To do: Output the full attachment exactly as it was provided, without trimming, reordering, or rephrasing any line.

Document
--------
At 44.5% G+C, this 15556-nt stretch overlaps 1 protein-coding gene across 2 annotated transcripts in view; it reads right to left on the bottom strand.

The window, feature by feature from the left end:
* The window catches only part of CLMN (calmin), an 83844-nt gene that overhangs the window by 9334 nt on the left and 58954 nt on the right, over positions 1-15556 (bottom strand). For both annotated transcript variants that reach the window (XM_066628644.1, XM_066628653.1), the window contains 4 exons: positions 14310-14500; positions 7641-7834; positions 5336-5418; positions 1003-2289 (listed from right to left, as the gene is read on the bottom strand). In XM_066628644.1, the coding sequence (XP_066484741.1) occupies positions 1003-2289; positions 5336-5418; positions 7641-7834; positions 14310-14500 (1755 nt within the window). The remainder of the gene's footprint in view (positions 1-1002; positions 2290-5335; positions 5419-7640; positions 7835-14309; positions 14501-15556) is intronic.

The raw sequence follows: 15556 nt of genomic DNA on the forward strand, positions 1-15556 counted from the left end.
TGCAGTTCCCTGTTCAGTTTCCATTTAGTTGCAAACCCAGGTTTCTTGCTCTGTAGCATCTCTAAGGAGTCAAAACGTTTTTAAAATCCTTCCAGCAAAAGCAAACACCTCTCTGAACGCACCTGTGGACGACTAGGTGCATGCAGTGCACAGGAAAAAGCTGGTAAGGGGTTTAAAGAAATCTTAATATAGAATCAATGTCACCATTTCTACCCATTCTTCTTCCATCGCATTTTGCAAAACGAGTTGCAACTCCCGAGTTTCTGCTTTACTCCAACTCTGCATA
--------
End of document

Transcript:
At 44.5% G+C, this 15556-nt stretch overlaps 1 protein-coding gene across 2 annotated transcripts in view; it reads right to left on the bottom strand.

The window, feature by feature from the left end:
* The window catches only part of CLMN (calmin), an 83844-nt gene that overhangs the window by 9334 nt on the left and 58954 nt on the right, over positions 1-15556 (bottom strand). For both annotated transcript variants that reach the window (XM_066628644.1, XM_066628653.1), the window contains 4 exons: positions 14310-14500; positions 7641-7834; positions 5336-5418; positions 1003-2289 (listed from right to left, as the gene is read on the bottom strand). In XM_066628644.1, the coding sequence (XP_066484741.1) occupies positions 1003-2289; positions 5336-5418; positions 7641-7834; positions 14310-14500 (1755 nt within the window). The remainder of the gene's footprint in view (positions 1-1002; positions 2290-5335; positions 5419-7640; positions 7835-14309; positions 14501-15556) is intronic.

The raw sequence follows: 15556 nt of genomic DNA on the forward strand, positions 1-15556 counted from the left end.
TGCAGTTCCCTGTTCAGTTTCCATTTAGTTGCAAACCCAGGTTTCTTGCTCTGTAGCATCTCTAAGGAGTCAAAACGTTTTTAAAATCCTTCCAGCAAAAGCAAACACCTCTCTGAACGCACCTGTGGACGACTAGGTGCATGCAGTGCACAGGAAAAAGCTGGTAAGGGGTTTAAAGAAATCTTAATATAGAATCAATGTCACCATTTCTACCCATTCTTCTTCCATCGCATTTTGCAAAACGAGTTGCAACTCCCGAGTTTCTGCTTTACTCCAACTCTGCATA